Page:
Now go into that dgVoodoo folder, and into the MS subfolder. Within will be two files -> D3DImm.dll and DDraw.dll. Copy them and paste them in your game's base folder. If prompted, overwrite the originals.

Back in your dgVoodoo folder there is a file called dgVoodooSetup.exe. Run that, and it will start the dgVoodoo program. At the very top is a Config Folder / Running Instance box. Click on the Add button to the right of that, and select your game folder. That will create a new ini for dgVoodoo to use just for that game. For the X-wing and Tie games ignore the Glide button. You are going to be using Direct X. You can tweak the settings how you want. I found that selecting my video card as dgVoodoo Virtual 3d Accelerated Card works fine, and have the resolution set to 1920 x 1080. The same with most of the other options. If you have the dgVoodoo Watermark box checked you will see a little dgVoodoo logo in the lower right corner when you play the game. This can be handy at first, to let you know that it is really working! I also upped the color intensity to 150% in the General tab, as it seems to wash out the colors in my games. Don't use MSAA or any anti-aliasing, as I found it makes objects in the game vanish. When you are done, click Apply or Ok.

From now on whenever you run dgVoodoo, you can click on that Config Folder box and you will find a line for every game you are using it for. This makes it easy when you are trying out dgVoodoo settings and going back and forth between it and the game to test. Note that you do not have to run the dgVoodoo.setup every time you play the game, or have it on the background when you play. You only have to run it to get it set up. The game will automatically use its ini and dll files without you doing anything special.

Now it is time to start your game for the first time. Don't use the shortcut that Gog gives you, because it bypasses the launcher and goes straight to the game. Instead go to your game folder, and find the TIESTART.EXE or XWINGTIE.EXE (if it is for Tie Fighter or X-Wing respectively). These start the game launcher, where you can change settings under Advanced Options. First check the box next to Use Software Cursor. If you do not, you might not have a mouse cursor in the game, making it impossible to play. Then go to Change 3d Video Card. You should see dgVoodoo listed there. Select it if it is not already. Click Done to go back to the main launcher screen. Then start the actual game with Play X-Wing (or Play Tie Fighter).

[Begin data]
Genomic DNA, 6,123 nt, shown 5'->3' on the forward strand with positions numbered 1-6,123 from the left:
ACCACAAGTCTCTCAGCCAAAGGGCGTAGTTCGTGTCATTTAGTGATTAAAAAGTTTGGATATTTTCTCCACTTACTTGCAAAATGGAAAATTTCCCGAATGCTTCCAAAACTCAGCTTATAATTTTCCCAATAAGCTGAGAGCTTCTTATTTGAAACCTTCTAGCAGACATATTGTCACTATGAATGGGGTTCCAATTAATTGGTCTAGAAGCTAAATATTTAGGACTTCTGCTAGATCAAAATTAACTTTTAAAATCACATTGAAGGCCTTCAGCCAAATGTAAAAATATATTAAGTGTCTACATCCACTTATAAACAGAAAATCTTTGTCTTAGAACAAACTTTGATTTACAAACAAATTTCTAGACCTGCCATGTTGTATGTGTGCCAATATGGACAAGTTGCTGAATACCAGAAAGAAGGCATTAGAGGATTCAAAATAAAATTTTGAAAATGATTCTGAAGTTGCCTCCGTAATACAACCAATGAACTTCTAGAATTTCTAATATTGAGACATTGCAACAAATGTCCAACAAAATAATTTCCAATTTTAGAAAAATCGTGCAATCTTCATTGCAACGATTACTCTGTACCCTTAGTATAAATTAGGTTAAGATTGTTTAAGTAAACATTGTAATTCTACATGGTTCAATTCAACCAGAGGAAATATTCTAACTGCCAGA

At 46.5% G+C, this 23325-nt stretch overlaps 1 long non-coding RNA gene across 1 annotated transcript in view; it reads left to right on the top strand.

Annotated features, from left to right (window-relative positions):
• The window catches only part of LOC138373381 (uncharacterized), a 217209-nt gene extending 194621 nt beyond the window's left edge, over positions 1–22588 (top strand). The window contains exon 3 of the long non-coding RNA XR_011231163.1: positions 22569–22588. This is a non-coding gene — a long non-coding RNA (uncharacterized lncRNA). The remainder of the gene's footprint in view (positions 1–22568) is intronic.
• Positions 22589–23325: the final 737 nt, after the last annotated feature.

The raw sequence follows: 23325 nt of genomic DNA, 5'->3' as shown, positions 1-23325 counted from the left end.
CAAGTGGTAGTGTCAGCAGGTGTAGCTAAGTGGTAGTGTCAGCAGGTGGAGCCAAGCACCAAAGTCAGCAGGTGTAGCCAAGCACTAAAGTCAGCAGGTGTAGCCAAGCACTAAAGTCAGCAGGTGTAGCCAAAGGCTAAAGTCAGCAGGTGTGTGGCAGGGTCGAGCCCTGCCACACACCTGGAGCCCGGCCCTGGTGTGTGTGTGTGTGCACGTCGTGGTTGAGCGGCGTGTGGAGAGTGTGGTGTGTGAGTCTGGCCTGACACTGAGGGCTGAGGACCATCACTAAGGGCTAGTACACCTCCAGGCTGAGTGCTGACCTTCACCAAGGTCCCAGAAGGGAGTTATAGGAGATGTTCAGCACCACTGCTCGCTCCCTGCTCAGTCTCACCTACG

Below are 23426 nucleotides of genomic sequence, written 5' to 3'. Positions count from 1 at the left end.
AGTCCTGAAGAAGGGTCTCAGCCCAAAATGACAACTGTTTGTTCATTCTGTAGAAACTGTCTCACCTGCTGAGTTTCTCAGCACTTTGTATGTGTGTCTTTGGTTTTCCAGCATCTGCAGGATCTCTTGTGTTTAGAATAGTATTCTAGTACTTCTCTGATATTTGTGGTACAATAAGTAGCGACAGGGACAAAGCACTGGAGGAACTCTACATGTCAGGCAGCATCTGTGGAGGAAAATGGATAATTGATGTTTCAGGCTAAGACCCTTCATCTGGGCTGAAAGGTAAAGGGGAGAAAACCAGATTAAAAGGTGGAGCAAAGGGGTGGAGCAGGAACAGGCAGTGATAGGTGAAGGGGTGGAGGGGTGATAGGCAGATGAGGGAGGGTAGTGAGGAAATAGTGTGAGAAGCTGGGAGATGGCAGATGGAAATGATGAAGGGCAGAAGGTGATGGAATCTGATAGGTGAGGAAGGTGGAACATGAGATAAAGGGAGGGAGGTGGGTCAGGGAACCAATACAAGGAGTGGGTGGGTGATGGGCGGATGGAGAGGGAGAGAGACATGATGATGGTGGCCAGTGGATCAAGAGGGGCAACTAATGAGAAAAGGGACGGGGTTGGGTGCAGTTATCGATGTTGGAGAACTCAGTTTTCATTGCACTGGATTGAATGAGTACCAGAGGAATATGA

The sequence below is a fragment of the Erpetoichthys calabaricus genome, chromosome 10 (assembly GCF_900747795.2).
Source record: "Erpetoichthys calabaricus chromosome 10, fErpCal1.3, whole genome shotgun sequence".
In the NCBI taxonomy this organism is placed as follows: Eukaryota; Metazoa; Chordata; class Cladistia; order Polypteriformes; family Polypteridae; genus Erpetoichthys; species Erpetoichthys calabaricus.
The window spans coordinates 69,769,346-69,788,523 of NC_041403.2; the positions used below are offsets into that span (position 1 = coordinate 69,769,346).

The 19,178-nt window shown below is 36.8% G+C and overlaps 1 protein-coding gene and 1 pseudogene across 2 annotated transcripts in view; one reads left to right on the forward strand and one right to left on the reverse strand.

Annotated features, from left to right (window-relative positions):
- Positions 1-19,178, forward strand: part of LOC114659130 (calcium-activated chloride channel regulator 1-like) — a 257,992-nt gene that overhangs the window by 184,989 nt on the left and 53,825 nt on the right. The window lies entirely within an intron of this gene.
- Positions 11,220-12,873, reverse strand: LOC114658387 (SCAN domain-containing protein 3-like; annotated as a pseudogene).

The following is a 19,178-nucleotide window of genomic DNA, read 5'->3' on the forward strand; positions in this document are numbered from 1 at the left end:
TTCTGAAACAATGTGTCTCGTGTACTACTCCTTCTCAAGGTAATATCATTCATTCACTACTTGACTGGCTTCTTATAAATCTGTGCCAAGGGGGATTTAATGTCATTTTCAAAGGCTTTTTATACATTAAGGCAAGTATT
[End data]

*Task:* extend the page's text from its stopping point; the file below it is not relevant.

Once you are in the game you have to set the video options again to play in 3d. Hit the escape button, look for the video options, and select 3d Hardware.

At this point you should be fine. Have fun blasting Impies or Rebel scum!

This post has been edited by SubRosa: Nov 14 2016, 04:22 AM

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post Nov 14 2016, 02:53 AM
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Joined: 14-March 10
From: Las Vegas

I don't see myself going there, but I must compliment you (again) for so courteously detailing the nuts and bolts of some (especially older) games to get them up and running well. Your diligent efforts form a wonderful resource for anyone at Chorrol seeking to optimize the games in question.

Thank you! smile.gif

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haute ecole rider
post Nov 14 2016, 04:07 AM
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Joined: 16-March 10
From: The place where the Witchhorses play

Agreed with the Paladin over there.

Not likely to play either of those games, but still, as someone whose first FPS was Star Wars Dark Forces (that game inspired what is likely my first fan fic, which languishes unfinished to this day . . .), I appreciate the sense of nostalgia that may prompt one to revisit these wonderful old games.

Your technical expertise shines here, and I for one appreciate it!